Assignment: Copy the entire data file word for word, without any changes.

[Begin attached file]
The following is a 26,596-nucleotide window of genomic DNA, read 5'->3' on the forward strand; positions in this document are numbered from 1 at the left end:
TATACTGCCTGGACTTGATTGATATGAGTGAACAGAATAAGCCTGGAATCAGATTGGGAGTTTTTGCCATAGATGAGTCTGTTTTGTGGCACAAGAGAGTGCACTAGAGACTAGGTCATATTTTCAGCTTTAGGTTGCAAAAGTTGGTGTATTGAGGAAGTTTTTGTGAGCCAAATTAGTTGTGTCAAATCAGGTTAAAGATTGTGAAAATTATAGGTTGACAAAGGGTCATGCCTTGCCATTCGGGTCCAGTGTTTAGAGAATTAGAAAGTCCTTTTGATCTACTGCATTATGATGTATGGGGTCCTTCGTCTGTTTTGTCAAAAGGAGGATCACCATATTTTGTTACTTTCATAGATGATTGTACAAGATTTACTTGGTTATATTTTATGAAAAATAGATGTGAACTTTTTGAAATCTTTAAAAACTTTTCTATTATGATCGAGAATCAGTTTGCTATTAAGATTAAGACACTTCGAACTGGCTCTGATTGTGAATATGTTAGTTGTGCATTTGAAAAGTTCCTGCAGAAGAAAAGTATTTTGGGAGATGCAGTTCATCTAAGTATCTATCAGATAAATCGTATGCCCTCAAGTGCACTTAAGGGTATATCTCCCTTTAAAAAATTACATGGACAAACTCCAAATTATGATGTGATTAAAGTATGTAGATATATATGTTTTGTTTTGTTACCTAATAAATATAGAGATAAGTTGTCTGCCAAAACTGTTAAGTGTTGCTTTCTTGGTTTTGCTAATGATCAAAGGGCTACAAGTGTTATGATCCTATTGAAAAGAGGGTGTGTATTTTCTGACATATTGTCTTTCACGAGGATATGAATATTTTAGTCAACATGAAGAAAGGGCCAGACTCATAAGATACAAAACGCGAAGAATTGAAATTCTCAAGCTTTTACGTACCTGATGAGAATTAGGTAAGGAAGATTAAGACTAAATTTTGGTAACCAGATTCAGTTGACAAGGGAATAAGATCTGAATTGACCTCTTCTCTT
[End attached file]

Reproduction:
The following is a 26,596-nucleotide window of genomic DNA, read 5'->3' on the forward strand; positions in this document are numbered from 1 at the left end:
TATACTGCCTGGACTTGATTGATATGAGTGAACAGAATAAGCCTGGAATCAGATTGGGAGTTTTTGCCATAGATGAGTCTGTTTTGTGGCACAAGAGAGTGCACTAGAGACTAGGTCATATTTTCAGCTTTAGGTTGCAAAAGTTGGTGTATTGAGGAAGTTTTTGTGAGCCAAATTAGTTGTGTCAAATCAGGTTAAAGATTGTGAAAATTATAGGTTGACAAAGGGTCATGCCTTGCCATTCGGGTCCAGTGTTTAGAGAATTAGAAAGTCCTTTTGATCTACTGCATTATGATGTATGGGGTCCTTCGTCTGTTTTGTCAAAAGGAGGATCACCATATTTTGTTACTTTCATAGATGATTGTACAAGATTTACTTGGTTATATTTTATGAAAAATAGATGTGAACTTTTTGAAATCTTTAAAAACTTTTCTATTATGATCGAGAATCAGTTTGCTATTAAGATTAAGACACTTCGAACTGGCTCTGATTGTGAATATGTTAGTTGTGCATTTGAAAAGTTCCTGCAGAAGAAAAGTATTTTGGGAGATGCAGTTCATCTAAGTATCTATCAGATAAATCGTATGCCCTCAAGTGCACTTAAGGGTATATCTCCCTTTAAAAAATTACATGGACAAACTCCAAATTATGATGTGATTAAAGTATGTAGATATATATGTTTTGTTTTGTTACCTAATAAATATAGAGATAAGTTGTCTGCCAAAACTGTTAAGTGTTGCTTTCTTGGTTTTGCTAATGATCAAAGGGCTACAAGTGTTATGATCCTATTGAAAAGAGGGTGTGTATTTTCTGACATATTGTCTTTCACGAGGATATGAATATTTTAGTCAACATGAAGAAAGGGCCAGACTCATAAGATACAAAACGCGAAGAATTGAAATTCTCAAGCTTTTACGTACCTGATGAGAATTAGGTAAGGAAGATTAAGACTAAATTTTGGTAACCAGATTCAGTTGACAAGGGAATAAGATCTGAATTGACCTCTTCTCTT